Monday 16 October 2017

Greece's economy to contract for sixth year

Greek Finance Minister Yannis Stournaras talks to reporters after a meeting with Greek Prime Minister Antonis Samaras and the troika in Athens yesterday. 'The troika wants clarifications,' Mr Stournaras told reporters
Greek Finance Minister Yannis Stournaras talks to reporters after a meeting with Greek Prime Minister Antonis Samaras and the troika in Athens yesterday. 'The troika wants clarifications,' Mr Stournaras told reporters

Marcus Bensasson and Maria Petrakis

Greece's economy will contract for a sixth year in 2013 as the government prepares further cuts to pensions, wages and social benefits to meet the terms of its bailout packages.

Greece's international lenders have demanded details on Athens's proposals in an austerity package worth nearly €12bn, Yannis Stournaras -- the Greek finance minister -- said.

"There are discussions on the measures. The troika wants clarifications," Mr Stournaras told reporters after the latest round of talks between the government and its European Union and IMF lenders.

Greece's draft budget submitted to parliament yesterday shows the country is set for a sixth year of recession, with its economy predicted to contract by 3.8pc in 2013.

Stabilising

This compares with a prediction in Greece's March rescue agreement with the EU and the IMF that the economy would contract 4.8pc this year before stabilising in 2013.

This year's recession is expected to see the economy shrink around 6.5pc, the document said. Unemployment is predicted to rise to 24.7pc in 2013 from an average 23.5pc.

The budget sees Greece's government still running at a loss despite waves of spending cuts and tax hikes over the past two years.

The budget follows months of haggling between Prime Minister Antonis Samaras and the leaders of the two parties supporting his coalition government over €13.5bn of austerity measures for the next two years. The measures will help reduce the deficit to 4.2pc of GDP in 2013 from 6.6pc this year.

Agreement with the troika on the measures -- comprising an extra €3bn in revenue with spending cuts amounting to €10.5bn -- is imperative to allow the release of €31bn under the country's bailouts. That payment is designed primarily to recapitalise the nation's banks in a bid to boost liquidity.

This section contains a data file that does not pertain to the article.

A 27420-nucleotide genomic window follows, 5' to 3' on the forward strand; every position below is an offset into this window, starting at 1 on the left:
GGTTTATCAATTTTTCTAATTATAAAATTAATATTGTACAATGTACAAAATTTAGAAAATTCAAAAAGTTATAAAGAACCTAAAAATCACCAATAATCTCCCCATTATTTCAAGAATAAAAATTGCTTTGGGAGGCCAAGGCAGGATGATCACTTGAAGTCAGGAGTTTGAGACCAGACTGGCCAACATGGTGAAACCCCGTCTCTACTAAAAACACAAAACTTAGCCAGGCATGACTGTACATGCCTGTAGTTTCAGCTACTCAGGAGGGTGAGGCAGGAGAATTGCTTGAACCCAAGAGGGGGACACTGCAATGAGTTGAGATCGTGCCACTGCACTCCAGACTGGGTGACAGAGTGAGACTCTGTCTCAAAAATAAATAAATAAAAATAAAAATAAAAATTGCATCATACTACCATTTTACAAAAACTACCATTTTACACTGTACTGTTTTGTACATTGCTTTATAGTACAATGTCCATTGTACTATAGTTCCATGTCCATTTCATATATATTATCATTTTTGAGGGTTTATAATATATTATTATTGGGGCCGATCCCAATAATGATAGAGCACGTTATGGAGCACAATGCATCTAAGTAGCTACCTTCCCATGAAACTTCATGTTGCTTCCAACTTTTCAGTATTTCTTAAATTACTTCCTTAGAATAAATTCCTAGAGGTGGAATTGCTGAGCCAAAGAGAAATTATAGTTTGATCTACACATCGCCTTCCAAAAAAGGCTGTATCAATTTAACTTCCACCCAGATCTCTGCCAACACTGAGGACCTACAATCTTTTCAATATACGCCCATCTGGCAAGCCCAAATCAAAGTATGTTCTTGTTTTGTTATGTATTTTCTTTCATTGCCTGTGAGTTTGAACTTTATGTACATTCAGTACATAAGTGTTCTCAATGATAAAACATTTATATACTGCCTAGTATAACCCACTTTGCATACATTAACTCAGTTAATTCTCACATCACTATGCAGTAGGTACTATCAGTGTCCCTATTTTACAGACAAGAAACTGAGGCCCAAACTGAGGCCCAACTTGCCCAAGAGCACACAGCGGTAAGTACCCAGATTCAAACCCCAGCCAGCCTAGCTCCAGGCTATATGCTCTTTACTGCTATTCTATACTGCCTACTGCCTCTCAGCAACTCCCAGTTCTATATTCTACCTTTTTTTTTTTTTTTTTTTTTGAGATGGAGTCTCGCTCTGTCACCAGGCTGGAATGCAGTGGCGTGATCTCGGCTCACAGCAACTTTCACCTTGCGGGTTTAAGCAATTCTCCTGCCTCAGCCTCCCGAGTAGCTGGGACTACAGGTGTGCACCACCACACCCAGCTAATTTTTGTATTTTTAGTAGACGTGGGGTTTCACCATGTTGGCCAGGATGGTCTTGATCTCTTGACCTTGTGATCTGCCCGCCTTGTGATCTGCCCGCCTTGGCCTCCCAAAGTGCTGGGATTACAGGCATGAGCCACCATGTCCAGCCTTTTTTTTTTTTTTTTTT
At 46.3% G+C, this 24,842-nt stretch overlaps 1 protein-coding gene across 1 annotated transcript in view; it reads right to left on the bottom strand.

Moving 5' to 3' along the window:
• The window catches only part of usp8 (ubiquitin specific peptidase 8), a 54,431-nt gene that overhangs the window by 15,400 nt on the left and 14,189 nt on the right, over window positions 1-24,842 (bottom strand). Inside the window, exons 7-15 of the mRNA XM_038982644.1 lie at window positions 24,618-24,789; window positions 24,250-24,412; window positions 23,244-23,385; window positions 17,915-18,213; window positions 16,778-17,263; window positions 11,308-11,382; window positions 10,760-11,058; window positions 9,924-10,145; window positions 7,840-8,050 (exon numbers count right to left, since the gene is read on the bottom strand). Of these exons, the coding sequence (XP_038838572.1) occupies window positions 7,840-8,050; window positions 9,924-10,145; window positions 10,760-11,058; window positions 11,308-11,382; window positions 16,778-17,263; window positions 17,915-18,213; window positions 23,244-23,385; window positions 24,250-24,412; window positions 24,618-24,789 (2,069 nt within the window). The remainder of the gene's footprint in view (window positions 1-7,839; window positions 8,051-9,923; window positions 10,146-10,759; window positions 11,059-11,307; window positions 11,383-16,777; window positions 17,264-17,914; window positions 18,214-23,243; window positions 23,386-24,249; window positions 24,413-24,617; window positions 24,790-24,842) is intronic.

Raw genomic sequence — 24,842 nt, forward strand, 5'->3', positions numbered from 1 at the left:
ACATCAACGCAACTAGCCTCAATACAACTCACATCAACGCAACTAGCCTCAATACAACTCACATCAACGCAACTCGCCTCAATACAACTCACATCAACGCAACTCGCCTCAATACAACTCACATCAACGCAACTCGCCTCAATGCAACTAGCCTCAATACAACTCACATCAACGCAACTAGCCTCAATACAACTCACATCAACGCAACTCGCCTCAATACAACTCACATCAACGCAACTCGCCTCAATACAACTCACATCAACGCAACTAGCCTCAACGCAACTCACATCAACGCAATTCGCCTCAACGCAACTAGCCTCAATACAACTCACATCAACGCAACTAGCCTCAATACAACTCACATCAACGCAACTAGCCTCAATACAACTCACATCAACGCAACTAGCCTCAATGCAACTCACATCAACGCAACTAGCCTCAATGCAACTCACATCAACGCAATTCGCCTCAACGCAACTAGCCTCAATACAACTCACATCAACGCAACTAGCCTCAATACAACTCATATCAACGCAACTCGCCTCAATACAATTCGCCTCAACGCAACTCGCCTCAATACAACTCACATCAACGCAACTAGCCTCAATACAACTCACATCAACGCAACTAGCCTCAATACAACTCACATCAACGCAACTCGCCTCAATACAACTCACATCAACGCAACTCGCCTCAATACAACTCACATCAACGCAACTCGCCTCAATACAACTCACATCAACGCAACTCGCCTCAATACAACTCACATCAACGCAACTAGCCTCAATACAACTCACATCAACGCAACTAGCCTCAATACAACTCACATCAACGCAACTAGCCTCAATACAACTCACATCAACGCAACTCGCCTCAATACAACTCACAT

Without the additional measures the shortfall would have bounced back to 7.1pc of GDP, the document today showed. Greece will show a primary surplus next year of 1.1pc of GDP, or €2.2bn, from a deficit this year of €2.8bn.

The latest measures, worth €7.8bn, include raising the retirement age to 67 from 65, cuts to wages, pensions and benefits, as well as health, defence and education.

The general government deficit for next year will narrow to €8bn from €13.2bn this year, according to the draft budget. General government debt will reach 179.3pc of GDP next year, or €346bn, from 169.5pc this year, or €340.6bn, the budget forecasts.

The central government deficit will be €11.6bn next year, down from €15.4bn in 2012, the forecasts indicate. Ordinary government revenue is forecast at €51.8bn in 2013 from €53.7bn this year, while ordinary government spending next year will be €56.6bn.

Greece's coalition government has requested more time to spread out the budget measures to 2016, which would require additional funding and the approval of the EU and the IMF.

The IMF has indicated that any additional financing will have to come from Europe, where officials have told Mr Samaras no discussion can be held on an extension until he honours pledges made for the country's rescue package.

Greek Finance Minister Yannis Stournaras talks to reporters after a meeting with Greek Prime Minister Antonis Samaras and the troika in Athens yesterday. "The troika wants clarifications," Mr Stournaras told reporters. REUTERS /Yorgos Karahalis

Irish Independent

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